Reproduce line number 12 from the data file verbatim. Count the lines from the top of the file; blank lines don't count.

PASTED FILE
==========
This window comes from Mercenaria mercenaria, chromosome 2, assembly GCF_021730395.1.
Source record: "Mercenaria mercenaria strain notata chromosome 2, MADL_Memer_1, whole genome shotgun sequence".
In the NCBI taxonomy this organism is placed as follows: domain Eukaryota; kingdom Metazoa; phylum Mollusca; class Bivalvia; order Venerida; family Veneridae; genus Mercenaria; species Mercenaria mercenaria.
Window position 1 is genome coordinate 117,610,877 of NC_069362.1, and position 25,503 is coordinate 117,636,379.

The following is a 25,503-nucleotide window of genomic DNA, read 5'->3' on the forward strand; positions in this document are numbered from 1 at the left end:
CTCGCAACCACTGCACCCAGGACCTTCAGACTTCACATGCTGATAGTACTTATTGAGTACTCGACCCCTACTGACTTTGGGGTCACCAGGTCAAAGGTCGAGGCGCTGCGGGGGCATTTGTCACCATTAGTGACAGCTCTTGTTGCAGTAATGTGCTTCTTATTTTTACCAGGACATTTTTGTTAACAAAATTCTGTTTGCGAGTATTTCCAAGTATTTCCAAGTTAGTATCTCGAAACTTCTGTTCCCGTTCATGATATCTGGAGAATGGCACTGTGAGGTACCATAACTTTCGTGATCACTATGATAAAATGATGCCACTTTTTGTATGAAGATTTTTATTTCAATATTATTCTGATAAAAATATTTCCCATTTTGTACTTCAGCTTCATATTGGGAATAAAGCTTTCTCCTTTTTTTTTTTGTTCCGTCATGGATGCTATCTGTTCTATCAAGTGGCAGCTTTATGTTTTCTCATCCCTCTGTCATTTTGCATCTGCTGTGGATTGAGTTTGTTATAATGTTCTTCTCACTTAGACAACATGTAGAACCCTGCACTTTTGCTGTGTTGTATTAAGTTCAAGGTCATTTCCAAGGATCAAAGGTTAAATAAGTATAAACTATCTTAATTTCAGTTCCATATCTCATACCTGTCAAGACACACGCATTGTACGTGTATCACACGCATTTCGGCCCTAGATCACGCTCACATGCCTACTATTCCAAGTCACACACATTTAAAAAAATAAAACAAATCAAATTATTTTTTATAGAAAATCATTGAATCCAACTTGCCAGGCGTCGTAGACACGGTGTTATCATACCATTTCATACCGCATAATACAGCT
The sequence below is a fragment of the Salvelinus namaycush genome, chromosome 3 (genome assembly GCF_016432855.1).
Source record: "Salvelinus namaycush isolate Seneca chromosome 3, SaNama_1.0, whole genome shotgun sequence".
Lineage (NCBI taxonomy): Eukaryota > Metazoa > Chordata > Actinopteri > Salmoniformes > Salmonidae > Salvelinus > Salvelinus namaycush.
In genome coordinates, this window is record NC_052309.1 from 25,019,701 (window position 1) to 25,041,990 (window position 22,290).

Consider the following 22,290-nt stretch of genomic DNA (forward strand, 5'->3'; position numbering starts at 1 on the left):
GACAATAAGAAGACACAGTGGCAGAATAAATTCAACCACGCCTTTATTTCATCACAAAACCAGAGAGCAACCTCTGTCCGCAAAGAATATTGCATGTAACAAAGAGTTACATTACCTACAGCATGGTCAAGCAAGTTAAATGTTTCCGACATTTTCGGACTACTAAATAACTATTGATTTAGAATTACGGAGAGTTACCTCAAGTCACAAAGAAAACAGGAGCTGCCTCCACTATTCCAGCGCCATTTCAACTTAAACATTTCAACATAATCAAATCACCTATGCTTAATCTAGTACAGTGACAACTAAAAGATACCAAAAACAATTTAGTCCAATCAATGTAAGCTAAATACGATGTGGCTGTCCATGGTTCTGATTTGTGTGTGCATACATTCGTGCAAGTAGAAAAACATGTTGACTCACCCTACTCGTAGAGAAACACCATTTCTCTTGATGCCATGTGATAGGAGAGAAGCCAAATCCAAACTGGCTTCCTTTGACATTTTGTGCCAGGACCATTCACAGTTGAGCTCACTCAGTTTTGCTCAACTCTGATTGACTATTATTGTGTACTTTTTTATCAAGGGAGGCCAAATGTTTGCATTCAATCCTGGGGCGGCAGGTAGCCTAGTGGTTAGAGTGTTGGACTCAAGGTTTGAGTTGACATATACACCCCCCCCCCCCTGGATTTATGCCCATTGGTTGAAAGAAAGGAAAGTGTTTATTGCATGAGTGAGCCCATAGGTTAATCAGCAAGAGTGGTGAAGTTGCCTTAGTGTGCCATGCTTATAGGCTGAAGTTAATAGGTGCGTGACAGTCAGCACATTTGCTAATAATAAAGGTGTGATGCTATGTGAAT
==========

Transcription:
GACAATAAGAAGACACAGTGGCAGAATAAATTCAACCACGCCTTTATTTCATCACAAAACCAGAGAGCAACCTCTGTCCGCAAAGAATATTGCATGTAACAAAGAGTTACATTACCTACAGCATGGTCAAGCAAGTTAAATGTTTCCGACATTTTCGGACTACTAAATAACTATTGATTTAGAATTACGGAGAGTTACCTCAAGTCACAAAGAAAACAGGAGCTGCCTCCACTATTCCAGCGCCATTTCAACTTAAACATTTCAACATAATCAAATCACCTATGCTTAATCTAGTACAGTGACAACTAAAAGATACCAAAAACAATTTAGTCCAATCAATGTAAGCTAAATACGATGTGGCTGTCCATGGTTCTGATTTGTGTGTGCATACATTCGTGCAAGTAGAAAAACATGTTGACTCACCCTACTCGTAGAGAAACACCATTTCTCTTGATGCCATGTGATAGGAGAGAAGCCAAATCCAAACTGGCTTCCTTTGACATTTTGTGCCAGGACCATTCACAGTTGAGCTCACTCAGTTTTGCTCAACTCTGATTGACTATTATTGTGTACTTTTTTATCAAGGGAGGCCAAATGTTTGCATTCAATCCTGGGGCGGCAGGTAGCCTAGTGGTTAGAGTGTTGGACTCAAGGTTTGAGTTGACATATACACCCCCCCCCCCCTGGATTTATGCCCATTGGTTGAAAGAAAGGAAAGTGTTTATTGCATGAGTGAGCCCATAGGTTAATCAGCAAGAGTGGTGAAGTTGCCTTAGTGTGCCATGCTTATAGGCTGAAGTTAATAGGTGCGTGACAGTCAGCACATTTGCTAATAATAAAGGTGTGATGCTATGTGAAT